Keep the Jew in Jewish

While attending services away from home at a synagogue my wife and I were visiting for Rosh Hashanah, it occurred to me that the Rabbi’s sermon could just as well been heard at a Quaker Meeting. It was an interesting homily but there was nothing uniquely Jewish about it. His themes focused on rejecting hate, welcoming the stranger, refraining from labeling people, and not being judgmental. In short, his themes were all very social consciously uplifting. But there was nothing uniquely Jewish about them.

During one sermon the Conservative Rabbi had the temerity to launch an assault on President Trump, not by innuendo, but by name. He criticized the President, for affixing unflattering labels on folks, which of course he does. We’ve all heard the names: pencil neck Schiff, Pocahontas Warren and sleepy Joe Biden, names not becoming for a president to pin on his opponents. Of course, the fact that Trump has been called a Nazi, Fascist and Hitler by those who hate him, some of whom were the congregants the Rabbi was addressing, was not mentioned. I suppose not all labels are created equal, nor is chastising congregants for making such outrageously offensive comparisons, advisable for a variety of reasons.

There were several other offensive and unbecoming swipes at the President blatantly hurled from the bimah but frankly it is not worth belaboring the point. You all get it and if you don’t, well then, no matter what I say you never will because you choose not to do so. But back to my main objection to the sermons which was there was not a hint of anything I could call uniquely Jewish about how we should live as Jews, in terms of practice, ritual, customs, and Halacha. The Rabbi did touch upon one Jewish theme, the prohibition against sinat chinam, baseless hatred, but never mentioned the necessity and legitimacy of the hatred of evil. The infamous cowardly, genocidal Amalek comes to mind and the Biblical injunction, “thou shalt blot out the remembrance of Amalek from under heaven; thou shalt not forget”. Granted social justice causes are important Jewish values but they are also the values of Atheists, Protestants, Catholics and many other religious groups.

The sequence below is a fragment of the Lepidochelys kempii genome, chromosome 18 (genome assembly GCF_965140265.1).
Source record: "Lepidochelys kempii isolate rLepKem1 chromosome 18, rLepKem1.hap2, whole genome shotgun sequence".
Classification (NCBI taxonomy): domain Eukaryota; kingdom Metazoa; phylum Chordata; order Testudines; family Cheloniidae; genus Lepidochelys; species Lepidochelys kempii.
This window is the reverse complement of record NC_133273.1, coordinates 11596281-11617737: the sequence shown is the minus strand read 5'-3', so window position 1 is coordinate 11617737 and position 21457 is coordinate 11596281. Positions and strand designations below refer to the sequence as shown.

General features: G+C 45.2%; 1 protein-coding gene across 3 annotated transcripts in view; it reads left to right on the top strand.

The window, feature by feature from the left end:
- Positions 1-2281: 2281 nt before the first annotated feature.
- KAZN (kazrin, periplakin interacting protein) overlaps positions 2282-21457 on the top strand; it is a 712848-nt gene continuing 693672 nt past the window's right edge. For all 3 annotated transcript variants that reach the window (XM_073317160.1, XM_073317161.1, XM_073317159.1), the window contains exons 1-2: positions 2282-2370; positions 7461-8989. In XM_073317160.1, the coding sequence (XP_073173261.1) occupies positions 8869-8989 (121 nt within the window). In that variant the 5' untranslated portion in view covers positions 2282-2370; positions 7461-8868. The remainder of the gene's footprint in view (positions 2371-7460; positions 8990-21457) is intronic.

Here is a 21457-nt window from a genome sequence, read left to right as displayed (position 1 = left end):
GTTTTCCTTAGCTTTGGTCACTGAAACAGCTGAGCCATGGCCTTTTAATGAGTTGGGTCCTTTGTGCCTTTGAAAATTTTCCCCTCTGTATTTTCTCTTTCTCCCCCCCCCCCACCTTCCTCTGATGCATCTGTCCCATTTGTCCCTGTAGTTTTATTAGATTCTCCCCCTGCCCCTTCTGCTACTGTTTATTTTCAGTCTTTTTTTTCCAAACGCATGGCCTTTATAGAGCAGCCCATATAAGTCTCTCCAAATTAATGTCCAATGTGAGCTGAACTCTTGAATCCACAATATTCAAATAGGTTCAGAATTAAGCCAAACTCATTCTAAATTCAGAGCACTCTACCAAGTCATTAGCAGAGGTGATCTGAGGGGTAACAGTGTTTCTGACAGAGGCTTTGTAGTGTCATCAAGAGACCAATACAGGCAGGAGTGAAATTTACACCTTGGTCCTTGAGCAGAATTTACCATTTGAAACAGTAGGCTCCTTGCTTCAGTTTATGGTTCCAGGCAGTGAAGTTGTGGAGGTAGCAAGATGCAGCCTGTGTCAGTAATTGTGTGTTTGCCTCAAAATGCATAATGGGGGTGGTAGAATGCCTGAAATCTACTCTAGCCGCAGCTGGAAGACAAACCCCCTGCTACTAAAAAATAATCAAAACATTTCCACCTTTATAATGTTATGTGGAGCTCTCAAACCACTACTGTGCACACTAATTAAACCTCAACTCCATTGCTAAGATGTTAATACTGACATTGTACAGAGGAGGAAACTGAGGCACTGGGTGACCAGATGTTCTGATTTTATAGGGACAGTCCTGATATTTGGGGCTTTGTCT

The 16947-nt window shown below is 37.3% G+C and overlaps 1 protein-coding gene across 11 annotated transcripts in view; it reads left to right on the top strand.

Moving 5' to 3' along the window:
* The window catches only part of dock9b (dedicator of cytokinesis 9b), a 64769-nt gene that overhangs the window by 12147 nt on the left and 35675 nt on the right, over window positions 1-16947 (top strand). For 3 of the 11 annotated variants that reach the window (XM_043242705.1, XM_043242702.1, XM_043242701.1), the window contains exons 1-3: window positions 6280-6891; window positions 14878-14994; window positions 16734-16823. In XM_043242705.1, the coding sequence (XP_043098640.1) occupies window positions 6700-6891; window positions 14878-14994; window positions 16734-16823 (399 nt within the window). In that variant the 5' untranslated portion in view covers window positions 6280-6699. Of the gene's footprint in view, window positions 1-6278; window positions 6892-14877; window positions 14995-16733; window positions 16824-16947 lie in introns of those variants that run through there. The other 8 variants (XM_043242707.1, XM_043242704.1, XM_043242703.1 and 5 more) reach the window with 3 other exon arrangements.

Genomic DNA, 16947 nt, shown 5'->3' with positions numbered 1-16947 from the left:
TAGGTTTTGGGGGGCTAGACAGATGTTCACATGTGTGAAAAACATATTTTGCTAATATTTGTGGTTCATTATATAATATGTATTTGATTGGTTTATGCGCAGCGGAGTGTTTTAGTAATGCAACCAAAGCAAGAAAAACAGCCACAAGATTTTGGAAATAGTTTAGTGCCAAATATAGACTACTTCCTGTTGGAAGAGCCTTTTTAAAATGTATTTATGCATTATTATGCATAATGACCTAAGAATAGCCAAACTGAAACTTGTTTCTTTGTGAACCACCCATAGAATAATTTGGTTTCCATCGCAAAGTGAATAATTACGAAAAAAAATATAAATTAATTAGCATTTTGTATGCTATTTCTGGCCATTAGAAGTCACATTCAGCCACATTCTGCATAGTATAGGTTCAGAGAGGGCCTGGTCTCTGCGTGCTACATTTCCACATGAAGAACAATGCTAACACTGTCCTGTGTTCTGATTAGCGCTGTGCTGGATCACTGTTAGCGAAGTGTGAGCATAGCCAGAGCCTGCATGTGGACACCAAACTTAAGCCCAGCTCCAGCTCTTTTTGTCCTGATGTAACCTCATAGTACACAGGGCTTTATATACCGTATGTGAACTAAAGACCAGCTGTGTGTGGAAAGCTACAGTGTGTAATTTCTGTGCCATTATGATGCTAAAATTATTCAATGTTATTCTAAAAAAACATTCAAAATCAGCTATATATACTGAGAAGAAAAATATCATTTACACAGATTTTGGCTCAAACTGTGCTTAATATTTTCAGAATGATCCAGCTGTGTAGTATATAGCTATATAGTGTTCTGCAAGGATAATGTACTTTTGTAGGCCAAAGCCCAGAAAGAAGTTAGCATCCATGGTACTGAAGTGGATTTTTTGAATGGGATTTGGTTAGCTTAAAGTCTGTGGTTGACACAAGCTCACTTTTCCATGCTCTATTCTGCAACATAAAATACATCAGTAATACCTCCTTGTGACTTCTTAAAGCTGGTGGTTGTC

At this time of the year, the season of reflection and introspection, I would have welcomed an inspirational and uplifting pair of homilies, teachable moments of how to become a more observant Jew instead of the not too subtle politically charged denigration of our President.

About the Author
Since retiring from IBM as an IT Systems Analyst Steve Wenick has served as a freelance book reviewer for HarperCollins Publishing. His reviews have appeared in The Algemeiner as well as The Jewish Voice of Southern New Jersey and The Jewish Voice of Philadelphia. His articles on Jewish, Holocaust and Israel topics also have appeared in The Jerusalem Post, Philadelphia Inquirer, Attitudes Magazine and Varied Voices. Steve and his wife are residents of Voorhees, New Jersey.
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